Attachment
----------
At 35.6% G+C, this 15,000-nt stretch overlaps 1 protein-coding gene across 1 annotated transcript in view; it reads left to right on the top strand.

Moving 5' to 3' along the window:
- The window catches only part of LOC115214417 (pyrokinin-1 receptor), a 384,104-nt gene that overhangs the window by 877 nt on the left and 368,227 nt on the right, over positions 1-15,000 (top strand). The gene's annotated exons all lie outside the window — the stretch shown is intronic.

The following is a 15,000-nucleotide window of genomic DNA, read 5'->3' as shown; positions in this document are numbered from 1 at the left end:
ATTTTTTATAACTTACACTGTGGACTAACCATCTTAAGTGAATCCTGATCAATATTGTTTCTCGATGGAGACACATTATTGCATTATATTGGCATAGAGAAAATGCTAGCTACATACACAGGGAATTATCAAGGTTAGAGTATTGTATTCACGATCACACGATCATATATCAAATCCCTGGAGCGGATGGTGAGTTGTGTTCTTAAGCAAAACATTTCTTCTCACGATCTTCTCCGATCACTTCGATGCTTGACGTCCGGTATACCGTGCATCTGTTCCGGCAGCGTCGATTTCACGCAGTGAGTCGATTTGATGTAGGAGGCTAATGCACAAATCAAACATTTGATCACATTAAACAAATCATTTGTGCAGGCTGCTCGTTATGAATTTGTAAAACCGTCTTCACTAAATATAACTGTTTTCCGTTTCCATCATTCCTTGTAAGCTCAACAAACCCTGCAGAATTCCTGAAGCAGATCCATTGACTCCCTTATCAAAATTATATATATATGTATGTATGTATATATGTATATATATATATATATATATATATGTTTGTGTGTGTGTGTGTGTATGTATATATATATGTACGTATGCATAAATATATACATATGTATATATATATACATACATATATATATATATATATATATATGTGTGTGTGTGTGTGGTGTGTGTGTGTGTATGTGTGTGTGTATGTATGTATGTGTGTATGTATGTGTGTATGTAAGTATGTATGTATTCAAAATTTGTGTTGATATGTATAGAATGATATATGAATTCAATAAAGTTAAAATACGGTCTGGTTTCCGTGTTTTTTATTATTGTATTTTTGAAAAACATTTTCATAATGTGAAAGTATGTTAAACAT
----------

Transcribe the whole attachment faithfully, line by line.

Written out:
At 35.6% G+C, this 15,000-nt stretch overlaps 1 protein-coding gene across 1 annotated transcript in view; it reads left to right on the top strand.

Moving 5' to 3' along the window:
- The window catches only part of LOC115214417 (pyrokinin-1 receptor), a 384,104-nt gene that overhangs the window by 877 nt on the left and 368,227 nt on the right, over positions 1-15,000 (top strand). The gene's annotated exons all lie outside the window — the stretch shown is intronic.

The following is a 15,000-nucleotide window of genomic DNA, read 5'->3' as shown; positions in this document are numbered from 1 at the left end:
ATTTTTTATAACTTACACTGTGGACTAACCATCTTAAGTGAATCCTGATCAATATTGTTTCTCGATGGAGACACATTATTGCATTATATTGGCATAGAGAAAATGCTAGCTACATACACAGGGAATTATCAAGGTTAGAGTATTGTATTCACGATCACACGATCATATATCAAATCCCTGGAGCGGATGGTGAGTTGTGTTCTTAAGCAAAACATTTCTTCTCACGATCTTCTCCGATCACTTCGATGCTTGACGTCCGGTATACCGTGCATCTGTTCCGGCAGCGTCGATTTCACGCAGTGAGTCGATTTGATGTAGGAGGCTAATGCACAAATCAAACATTTGATCACATTAAACAAATCATTTGTGCAGGCTGCTCGTTATGAATTTGTAAAACCGTCTTCACTAAATATAACTGTTTTCCGTTTCCATCATTCCTTGTAAGCTCAACAAACCCTGCAGAATTCCTGAAGCAGATCCATTGACTCCCTTATCAAAATTATATATATATGTATGTATGTATATATGTATATATATATATATATATATATATGTTTGTGTGTGTGTGTGTGTATGTATATATATATGTACGTATGCATAAATATATACATATGTATATATATATACATACATATATATATATATATATATATATGTGTGTGTGTGTGTGGTGTGTGTGTGTGTATGTGTGTGTGTATGTATGTATGTGTGTATGTATGTGTGTATGTAAGTATGTATGTATTCAAAATTTGTGTTGATATGTATAGAATGATATATGAATTCAATAAAGTTAAAATACGGTCTGGTTTCCGTGTTTTTTATTATTGTATTTTTGAAAAACATTTTCATAATGTGAAAGTATGTTAAACAT